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Who knew Broadview Heights residents would have so much in common with the Dutch people…
The 886 citizens involved in the class action against the Dutch government aim to force it to take more robust action to reduce emissions. They also hope to offer a legal solution to the political impasse on international climate change action.
Dennis van Berkel, who works for Urgenda, said: “We wanted to show that this is not just one organisation that had an idea but it’s a broad movement of people who are very concerned about climate change and believe it’s necessary to sue the state over it.
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Residents of Ohio need to take note…let’s learn from the devastation the residents of Pennsylvania have expeienced due to drilling and fracking in their neighborhoods. Ohio is not exempt from this.
“People we met in Pennsylvania were desperate to tell their stories to New Yorkers, to warn them about what’s coming,” says Patti Wood, executive director of Grassroots Environmental Education who produced the spots. “There are still people out there who think this is about money and jobs. They have no concept of how fracking can tear families and communities apart. We felt is was only fair that New Yorkers hear it from people who are living through it.”
(November 6, 2012, Broadview Heights, OH) Today, with a presidential election and a historic City Charter Amendment (Issue 29) before them, voters in Broadview Heights, Ohio came out in record numbers to say overwhelmingly YES (YES 6190 – NO 3176) to adoption of a Community Bill of Rights banning corporations from conducting new gas and oil drilling and related activities in their City. A similar Charter Amendment was also adopted by voters in Mansfield, Ohio by a wide margin. It also adds a Community Bill of Rights to the City Charter and prohibits injection wells without written City approval.
The Broadview Heights charter amendment was drafted by the Community Environmental Legal Defense Fund (CELDF) at the invitation of the community group Mothers Against Drilling In Our Neighborhoods (MADION), a group of citizens concerned about the potential effects of gas and oil drilling on their families and the environment.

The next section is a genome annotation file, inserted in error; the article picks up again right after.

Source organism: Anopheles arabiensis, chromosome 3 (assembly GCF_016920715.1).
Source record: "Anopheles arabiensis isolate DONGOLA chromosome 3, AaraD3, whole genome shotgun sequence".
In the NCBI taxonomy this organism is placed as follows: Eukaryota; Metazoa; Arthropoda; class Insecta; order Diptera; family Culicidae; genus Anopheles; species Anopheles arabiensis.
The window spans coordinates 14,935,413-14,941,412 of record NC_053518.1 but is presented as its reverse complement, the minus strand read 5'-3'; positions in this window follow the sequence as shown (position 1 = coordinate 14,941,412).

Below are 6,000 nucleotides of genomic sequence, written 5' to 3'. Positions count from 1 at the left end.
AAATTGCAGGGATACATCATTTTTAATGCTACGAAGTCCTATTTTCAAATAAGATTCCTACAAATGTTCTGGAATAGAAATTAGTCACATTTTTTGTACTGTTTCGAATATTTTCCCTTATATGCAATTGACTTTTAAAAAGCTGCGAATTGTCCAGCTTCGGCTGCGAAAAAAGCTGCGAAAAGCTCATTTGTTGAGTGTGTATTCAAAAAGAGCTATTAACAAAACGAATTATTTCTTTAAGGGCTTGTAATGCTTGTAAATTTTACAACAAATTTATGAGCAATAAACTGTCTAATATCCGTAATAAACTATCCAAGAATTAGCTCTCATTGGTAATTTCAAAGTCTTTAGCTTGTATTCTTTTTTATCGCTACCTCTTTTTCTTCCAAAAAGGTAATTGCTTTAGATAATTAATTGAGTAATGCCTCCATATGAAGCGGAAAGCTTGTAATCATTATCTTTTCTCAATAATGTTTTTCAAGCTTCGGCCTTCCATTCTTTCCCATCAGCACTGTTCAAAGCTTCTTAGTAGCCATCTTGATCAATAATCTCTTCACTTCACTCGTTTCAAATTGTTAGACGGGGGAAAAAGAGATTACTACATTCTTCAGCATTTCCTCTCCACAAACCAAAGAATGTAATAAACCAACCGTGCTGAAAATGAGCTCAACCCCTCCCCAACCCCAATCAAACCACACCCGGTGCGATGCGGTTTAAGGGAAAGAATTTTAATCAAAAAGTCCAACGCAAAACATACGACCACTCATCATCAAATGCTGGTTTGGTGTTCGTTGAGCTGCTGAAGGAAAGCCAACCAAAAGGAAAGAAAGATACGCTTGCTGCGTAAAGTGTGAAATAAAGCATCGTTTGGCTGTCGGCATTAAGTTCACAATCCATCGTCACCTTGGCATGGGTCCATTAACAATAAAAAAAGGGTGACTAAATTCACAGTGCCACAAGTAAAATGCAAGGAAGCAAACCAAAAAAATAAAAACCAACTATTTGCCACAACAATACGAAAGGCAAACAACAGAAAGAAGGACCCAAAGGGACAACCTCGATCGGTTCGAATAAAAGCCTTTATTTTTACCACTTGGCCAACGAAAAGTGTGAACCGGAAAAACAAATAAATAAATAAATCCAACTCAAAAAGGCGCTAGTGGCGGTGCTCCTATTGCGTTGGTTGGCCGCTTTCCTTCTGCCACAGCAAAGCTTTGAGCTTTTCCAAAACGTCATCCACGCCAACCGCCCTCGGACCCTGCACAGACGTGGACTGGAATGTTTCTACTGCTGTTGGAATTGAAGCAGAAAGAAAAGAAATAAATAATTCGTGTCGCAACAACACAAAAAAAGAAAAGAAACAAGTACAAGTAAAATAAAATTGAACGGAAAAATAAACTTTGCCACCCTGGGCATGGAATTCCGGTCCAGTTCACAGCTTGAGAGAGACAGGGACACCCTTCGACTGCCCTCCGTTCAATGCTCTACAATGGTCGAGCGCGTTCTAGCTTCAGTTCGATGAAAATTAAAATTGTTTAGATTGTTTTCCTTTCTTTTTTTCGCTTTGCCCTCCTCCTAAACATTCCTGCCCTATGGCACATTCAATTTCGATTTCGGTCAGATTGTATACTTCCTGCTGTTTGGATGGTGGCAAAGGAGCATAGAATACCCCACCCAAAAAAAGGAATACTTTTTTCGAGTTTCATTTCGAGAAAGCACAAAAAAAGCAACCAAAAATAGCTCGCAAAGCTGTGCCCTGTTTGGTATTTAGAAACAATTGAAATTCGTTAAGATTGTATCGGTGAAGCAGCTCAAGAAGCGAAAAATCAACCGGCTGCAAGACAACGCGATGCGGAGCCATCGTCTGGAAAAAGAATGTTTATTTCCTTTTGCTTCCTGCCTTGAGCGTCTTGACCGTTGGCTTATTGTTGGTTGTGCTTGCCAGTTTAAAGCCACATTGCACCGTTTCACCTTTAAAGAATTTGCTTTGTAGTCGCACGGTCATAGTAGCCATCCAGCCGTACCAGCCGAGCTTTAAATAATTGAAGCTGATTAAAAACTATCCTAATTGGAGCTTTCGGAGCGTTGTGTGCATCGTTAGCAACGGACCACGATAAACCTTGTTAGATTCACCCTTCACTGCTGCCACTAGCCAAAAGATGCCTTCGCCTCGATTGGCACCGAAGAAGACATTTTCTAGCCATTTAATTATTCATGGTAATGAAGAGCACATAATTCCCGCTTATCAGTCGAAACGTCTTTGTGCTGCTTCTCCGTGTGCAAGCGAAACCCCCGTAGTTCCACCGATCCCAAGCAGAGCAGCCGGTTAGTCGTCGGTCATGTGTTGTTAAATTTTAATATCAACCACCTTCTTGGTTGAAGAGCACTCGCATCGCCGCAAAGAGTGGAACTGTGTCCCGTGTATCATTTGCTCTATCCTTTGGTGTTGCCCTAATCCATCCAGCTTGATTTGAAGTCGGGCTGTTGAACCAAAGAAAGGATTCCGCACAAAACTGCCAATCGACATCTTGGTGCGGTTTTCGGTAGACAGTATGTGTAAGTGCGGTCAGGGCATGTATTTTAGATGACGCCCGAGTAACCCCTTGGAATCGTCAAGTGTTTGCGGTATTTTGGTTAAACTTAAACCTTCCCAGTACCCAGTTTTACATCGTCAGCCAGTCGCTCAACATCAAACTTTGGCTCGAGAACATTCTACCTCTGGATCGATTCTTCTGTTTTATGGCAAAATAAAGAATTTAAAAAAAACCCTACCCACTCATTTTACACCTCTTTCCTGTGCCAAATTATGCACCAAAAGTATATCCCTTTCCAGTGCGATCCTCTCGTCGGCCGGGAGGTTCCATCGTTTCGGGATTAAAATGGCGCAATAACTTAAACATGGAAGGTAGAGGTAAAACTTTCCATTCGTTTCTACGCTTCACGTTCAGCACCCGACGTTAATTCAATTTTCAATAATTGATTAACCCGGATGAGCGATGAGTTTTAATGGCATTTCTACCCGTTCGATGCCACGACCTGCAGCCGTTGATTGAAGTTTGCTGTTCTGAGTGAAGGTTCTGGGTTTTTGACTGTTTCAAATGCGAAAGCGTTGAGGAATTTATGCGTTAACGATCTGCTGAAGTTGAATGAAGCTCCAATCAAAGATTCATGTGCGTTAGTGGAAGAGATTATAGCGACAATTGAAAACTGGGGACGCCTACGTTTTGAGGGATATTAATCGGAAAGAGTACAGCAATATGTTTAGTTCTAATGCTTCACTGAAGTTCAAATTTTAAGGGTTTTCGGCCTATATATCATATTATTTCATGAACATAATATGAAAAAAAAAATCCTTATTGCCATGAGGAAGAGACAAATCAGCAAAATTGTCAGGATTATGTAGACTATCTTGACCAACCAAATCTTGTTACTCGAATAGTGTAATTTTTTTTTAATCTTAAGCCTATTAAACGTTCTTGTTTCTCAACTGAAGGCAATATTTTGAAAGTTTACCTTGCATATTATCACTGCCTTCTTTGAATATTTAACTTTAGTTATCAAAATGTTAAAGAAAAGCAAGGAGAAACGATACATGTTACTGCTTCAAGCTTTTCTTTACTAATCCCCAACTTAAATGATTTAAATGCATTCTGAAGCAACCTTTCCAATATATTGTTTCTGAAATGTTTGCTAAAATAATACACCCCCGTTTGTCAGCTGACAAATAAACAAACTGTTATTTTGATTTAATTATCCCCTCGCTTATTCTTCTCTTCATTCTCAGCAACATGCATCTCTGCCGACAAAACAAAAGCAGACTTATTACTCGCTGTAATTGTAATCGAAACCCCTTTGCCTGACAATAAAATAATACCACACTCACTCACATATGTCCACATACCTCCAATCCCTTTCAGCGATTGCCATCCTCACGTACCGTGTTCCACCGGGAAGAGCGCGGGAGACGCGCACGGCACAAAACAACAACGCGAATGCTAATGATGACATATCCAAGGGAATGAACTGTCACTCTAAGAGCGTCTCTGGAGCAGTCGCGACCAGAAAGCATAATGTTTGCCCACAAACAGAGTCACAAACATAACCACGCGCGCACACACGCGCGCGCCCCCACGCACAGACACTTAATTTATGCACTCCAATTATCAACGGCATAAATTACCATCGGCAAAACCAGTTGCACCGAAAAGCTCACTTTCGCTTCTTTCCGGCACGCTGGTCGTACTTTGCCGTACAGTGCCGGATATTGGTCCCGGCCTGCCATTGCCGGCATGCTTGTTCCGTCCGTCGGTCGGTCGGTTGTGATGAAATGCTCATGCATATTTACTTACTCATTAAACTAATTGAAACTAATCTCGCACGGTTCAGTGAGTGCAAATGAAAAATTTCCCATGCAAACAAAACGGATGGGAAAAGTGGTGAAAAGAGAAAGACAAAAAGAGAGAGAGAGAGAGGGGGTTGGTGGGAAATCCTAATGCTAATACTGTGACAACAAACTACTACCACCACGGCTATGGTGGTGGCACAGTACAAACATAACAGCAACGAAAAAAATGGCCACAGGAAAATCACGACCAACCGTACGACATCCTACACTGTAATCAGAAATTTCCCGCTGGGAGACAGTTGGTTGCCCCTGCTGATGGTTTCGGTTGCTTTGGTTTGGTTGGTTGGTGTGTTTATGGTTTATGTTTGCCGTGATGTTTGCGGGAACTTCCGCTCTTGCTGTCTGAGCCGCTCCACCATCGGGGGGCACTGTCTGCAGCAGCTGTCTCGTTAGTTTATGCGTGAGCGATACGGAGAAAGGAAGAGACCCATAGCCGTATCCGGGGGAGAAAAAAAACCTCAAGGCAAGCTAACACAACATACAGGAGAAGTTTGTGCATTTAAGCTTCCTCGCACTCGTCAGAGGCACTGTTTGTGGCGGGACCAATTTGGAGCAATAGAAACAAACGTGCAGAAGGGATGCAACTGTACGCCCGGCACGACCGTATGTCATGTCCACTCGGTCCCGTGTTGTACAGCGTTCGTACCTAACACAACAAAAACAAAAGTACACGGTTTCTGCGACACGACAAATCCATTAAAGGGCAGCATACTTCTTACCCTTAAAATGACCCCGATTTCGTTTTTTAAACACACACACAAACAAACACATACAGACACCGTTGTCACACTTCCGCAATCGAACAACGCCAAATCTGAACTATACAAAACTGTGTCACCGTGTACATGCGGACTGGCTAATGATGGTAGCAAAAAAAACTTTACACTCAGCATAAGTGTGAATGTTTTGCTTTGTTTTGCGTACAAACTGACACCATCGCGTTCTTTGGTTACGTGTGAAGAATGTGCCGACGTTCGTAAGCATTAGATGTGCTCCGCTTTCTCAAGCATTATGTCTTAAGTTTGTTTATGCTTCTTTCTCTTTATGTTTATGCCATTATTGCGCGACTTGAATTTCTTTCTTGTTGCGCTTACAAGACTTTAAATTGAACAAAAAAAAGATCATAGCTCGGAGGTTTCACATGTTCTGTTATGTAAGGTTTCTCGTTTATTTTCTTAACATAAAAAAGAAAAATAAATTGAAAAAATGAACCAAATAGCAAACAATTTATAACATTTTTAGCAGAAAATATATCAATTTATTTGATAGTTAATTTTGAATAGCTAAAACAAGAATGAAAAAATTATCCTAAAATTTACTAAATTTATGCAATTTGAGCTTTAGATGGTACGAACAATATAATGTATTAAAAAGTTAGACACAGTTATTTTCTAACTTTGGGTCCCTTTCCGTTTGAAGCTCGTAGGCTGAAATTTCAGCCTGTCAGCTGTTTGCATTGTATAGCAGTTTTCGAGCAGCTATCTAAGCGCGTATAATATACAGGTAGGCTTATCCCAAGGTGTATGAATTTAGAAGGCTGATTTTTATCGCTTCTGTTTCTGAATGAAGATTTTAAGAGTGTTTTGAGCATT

Broadview Heights is the first municipality in the state of Ohio to not only include a local Bill of Rights in the City Charter, but to protect those rights by prohibiting all new gas and oil drilling, fracking and injection wells.
“The Pennsylvania Department of Environmental Protection produces incomplete lab reports and uses them to dismiss complaints that Marcellus Shale gas development operations have contaminated residential water supplies and made people sick, according to court documents.”
“In her deposition, Ms. Upadhyay said the DEP’s laboratory tests water samples for a full battery of contaminants but — at the direction of the department’s Office of Oil and Gas Management — limits the number of contaminants reported to the property owner. The omissions include heavy metals, including lithium, cobalt, chromium, boron and titanium, some of which are human carcinogens or toxics, as well as volatile organic compounds that are associated with hydraulic fracturing fluids.’
“Those metals, found in the 450-million-year-old shale layer a mile or more underneath most of Pennsylvania, are “marker” Marcellus contaminants that should be part of any well water testing, said John Smith, an attorney with Smith Butz, a firm representing eight people in the Washington County case against Range Resources and 12 of its subcontractors. The plaintiffs claim they face serious health problems and increased cancer risk due to exposure to toxic chemicals in their air and well water near Range’s Yeager drill site in Amwell.”